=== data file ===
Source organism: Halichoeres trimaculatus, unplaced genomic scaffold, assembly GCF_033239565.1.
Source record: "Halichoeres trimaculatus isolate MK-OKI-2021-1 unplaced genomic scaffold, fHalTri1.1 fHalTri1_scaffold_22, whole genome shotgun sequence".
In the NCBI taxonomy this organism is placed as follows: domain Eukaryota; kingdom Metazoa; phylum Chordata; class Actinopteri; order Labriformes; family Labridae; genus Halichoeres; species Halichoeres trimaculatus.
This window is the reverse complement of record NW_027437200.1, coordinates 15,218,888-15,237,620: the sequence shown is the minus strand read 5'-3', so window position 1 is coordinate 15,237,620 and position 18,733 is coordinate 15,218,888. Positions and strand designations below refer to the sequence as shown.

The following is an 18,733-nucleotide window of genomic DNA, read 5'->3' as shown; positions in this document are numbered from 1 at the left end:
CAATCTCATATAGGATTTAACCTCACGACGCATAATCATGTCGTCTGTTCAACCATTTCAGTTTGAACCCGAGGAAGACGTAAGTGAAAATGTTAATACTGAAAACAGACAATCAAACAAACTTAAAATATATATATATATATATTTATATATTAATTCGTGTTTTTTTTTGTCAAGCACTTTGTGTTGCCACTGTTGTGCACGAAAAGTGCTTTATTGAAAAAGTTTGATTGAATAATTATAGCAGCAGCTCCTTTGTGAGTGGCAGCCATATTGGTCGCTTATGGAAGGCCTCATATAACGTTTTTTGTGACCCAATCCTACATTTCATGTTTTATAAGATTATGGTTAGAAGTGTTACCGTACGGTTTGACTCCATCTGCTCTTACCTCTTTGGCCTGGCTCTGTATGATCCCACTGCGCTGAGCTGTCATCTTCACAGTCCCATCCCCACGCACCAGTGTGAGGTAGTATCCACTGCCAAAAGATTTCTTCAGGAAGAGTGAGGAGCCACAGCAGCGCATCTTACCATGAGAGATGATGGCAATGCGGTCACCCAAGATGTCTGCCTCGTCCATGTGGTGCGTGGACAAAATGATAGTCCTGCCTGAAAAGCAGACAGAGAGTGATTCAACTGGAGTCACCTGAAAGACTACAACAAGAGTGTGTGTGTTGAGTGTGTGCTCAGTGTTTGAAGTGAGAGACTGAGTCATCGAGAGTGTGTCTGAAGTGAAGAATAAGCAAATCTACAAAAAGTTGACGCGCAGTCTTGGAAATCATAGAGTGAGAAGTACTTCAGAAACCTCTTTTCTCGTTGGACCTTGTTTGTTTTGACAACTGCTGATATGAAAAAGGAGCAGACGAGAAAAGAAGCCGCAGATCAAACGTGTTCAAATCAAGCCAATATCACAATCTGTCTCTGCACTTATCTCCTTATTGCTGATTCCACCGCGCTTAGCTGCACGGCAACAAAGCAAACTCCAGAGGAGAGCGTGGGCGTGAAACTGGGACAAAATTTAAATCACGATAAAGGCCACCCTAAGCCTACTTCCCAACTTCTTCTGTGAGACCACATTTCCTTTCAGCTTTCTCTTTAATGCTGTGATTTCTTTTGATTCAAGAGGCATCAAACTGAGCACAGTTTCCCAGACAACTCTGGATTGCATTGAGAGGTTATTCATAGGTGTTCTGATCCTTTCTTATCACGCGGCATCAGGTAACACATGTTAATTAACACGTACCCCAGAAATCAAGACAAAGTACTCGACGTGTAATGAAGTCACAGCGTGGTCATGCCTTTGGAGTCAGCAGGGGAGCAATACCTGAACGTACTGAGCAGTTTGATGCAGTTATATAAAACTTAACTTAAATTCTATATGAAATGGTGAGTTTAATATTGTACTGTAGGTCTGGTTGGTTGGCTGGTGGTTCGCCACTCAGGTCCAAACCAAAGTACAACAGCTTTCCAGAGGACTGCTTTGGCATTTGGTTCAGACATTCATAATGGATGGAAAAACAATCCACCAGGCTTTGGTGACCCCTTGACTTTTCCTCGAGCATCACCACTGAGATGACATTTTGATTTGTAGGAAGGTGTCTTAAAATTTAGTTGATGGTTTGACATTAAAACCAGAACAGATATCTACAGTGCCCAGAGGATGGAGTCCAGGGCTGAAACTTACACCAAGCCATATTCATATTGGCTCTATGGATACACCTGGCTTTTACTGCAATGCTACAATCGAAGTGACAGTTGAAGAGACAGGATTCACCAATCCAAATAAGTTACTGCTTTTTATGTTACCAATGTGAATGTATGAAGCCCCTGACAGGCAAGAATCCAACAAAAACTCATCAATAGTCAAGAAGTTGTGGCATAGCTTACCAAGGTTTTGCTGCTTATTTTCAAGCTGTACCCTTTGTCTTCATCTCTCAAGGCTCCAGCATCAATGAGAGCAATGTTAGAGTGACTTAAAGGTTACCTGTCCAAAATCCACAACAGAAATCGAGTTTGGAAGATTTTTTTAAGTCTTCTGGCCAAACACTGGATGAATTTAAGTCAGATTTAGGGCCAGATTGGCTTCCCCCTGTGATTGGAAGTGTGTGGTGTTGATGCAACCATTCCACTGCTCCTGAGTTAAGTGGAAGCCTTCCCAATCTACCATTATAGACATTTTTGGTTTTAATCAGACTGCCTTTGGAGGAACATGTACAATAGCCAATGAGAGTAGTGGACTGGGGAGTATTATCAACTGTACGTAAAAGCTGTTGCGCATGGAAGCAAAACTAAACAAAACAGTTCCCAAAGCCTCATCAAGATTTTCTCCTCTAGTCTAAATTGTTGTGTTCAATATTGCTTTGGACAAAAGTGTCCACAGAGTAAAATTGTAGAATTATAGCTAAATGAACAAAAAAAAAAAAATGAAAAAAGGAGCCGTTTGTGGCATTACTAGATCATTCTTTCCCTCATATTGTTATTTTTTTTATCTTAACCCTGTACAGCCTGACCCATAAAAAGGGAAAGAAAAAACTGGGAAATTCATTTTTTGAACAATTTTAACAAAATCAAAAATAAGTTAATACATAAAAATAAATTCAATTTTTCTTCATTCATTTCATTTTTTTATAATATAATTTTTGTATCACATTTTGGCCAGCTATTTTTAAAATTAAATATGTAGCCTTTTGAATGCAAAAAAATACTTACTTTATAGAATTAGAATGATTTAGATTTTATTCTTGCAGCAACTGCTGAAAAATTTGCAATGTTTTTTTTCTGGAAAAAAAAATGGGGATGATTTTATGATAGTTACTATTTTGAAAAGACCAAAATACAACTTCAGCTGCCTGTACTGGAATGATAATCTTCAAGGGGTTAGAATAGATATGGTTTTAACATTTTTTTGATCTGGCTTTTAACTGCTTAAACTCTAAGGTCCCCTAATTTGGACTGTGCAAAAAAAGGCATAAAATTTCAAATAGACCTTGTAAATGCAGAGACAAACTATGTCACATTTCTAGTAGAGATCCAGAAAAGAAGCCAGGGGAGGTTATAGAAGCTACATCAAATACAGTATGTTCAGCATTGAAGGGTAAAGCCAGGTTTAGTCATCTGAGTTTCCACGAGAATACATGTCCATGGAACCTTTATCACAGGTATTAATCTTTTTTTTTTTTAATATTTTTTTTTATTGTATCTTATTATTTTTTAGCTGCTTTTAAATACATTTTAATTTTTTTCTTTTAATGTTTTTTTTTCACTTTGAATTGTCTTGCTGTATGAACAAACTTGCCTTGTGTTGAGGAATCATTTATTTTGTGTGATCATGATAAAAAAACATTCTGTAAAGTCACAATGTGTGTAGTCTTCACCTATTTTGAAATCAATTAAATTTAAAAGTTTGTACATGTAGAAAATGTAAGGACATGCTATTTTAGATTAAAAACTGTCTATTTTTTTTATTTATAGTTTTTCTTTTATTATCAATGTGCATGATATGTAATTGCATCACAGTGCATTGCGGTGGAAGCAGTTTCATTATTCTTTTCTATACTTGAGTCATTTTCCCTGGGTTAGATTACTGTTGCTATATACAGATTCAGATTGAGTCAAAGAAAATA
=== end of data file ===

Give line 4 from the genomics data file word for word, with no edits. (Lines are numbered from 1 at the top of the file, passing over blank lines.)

This window is the reverse complement of record NW_027437200.1, coordinates 15,218,888-15,237,620: the sequence shown is the minus strand read 5'-3', so window position 1 is coordinate 15,237,620 and position 18,733 is coordinate 15,218,888. Positions and strand designations below refer to the sequence as shown.